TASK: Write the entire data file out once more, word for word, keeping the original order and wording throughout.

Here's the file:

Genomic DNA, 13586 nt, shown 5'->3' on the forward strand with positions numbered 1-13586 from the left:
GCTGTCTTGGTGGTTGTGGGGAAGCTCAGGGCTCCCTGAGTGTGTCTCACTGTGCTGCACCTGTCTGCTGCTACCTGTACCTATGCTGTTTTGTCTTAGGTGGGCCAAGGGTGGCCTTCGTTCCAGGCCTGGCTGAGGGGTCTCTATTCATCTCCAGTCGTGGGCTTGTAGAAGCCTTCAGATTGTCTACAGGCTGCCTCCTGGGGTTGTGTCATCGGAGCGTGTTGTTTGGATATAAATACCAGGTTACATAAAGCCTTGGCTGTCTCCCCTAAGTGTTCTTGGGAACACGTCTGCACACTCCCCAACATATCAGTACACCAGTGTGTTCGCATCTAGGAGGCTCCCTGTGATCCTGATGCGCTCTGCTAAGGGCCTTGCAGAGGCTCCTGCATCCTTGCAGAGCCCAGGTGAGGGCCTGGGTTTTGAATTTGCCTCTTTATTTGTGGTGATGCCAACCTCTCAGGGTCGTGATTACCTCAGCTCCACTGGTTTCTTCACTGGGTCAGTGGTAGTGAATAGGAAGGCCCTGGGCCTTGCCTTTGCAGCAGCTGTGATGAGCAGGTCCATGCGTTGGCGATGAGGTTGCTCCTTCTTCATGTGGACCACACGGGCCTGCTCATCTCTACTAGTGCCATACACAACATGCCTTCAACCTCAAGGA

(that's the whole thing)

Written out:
Genomic DNA, 13586 nt, shown 5'->3' on the forward strand with positions numbered 1-13586 from the left:
GCTGTCTTGGTGGTTGTGGGGAAGCTCAGGGCTCCCTGAGTGTGTCTCACTGTGCTGCACCTGTCTGCTGCTACCTGTACCTATGCTGTTTTGTCTTAGGTGGGCCAAGGGTGGCCTTCGTTCCAGGCCTGGCTGAGGGGTCTCTATTCATCTCCAGTCGTGGGCTTGTAGAAGCCTTCAGATTGTCTACAGGCTGCCTCCTGGGGTTGTGTCATCGGAGCGTGTTGTTTGGATATAAATACCAGGTTACATAAAGCCTTGGCTGTCTCCCCTAAGTGTTCTTGGGAACACGTCTGCACACTCCCCAACATATCAGTACACCAGTGTGTTCGCATCTAGGAGGCTCCCTGTGATCCTGATGCGCTCTGCTAAGGGCCTTGCAGAGGCTCCTGCATCCTTGCAGAGCCCAGGTGAGGGCCTGGGTTTTGAATTTGCCTCTTTATTTGTGGTGATGCCAACCTCTCAGGGTCGTGATTACCTCAGCTCCACTGGTTTCTTCACTGGGTCAGTGGTAGTGAATAGGAAGGCCCTGGGCCTTGCCTTTGCAGCAGCTGTGATGAGCAGGTCCATGCGTTGGCGATGAGGTTGCTCCTTCTTCATGTGGACCACACGGGCCTGCTCATCTCTACTAGTGCCATACACAACATGCCTTCAACCTCAAGGA